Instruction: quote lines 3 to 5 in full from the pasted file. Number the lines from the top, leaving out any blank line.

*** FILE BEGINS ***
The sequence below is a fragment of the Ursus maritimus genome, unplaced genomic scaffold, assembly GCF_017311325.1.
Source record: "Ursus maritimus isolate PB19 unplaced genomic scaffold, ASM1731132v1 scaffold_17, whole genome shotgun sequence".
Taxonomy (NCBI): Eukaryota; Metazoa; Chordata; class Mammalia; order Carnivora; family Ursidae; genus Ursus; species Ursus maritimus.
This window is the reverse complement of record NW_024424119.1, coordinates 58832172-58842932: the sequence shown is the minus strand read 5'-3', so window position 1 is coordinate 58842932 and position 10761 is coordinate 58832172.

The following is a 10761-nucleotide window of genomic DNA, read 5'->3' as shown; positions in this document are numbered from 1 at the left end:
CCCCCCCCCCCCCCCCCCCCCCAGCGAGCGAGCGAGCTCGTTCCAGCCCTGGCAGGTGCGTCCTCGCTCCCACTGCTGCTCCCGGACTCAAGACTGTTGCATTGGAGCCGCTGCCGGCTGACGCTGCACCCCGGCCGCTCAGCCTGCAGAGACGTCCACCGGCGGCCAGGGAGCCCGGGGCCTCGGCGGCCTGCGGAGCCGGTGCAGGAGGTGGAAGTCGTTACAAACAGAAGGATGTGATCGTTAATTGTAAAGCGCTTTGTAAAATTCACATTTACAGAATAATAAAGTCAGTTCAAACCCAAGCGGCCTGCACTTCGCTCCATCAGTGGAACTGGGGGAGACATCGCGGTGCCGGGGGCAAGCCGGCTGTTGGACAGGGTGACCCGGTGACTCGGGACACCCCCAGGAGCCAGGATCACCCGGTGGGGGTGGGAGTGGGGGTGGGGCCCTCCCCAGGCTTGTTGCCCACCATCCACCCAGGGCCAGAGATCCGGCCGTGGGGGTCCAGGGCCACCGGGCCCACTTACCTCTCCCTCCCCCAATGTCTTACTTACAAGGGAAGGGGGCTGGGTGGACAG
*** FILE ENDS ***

Taxonomy (NCBI): Eukaryota; Metazoa; Chordata; class Mammalia; order Carnivora; family Ursidae; genus Ursus; species Ursus maritimus.
This window is the reverse complement of record NW_024424119.1, coordinates 58832172-58842932: the sequence shown is the minus strand read 5'-3', so window position 1 is coordinate 58842932 and position 10761 is coordinate 58832172.

The following is a 10761-nucleotide window of genomic DNA, read 5'->3' as shown; positions in this document are numbered from 1 at the left end: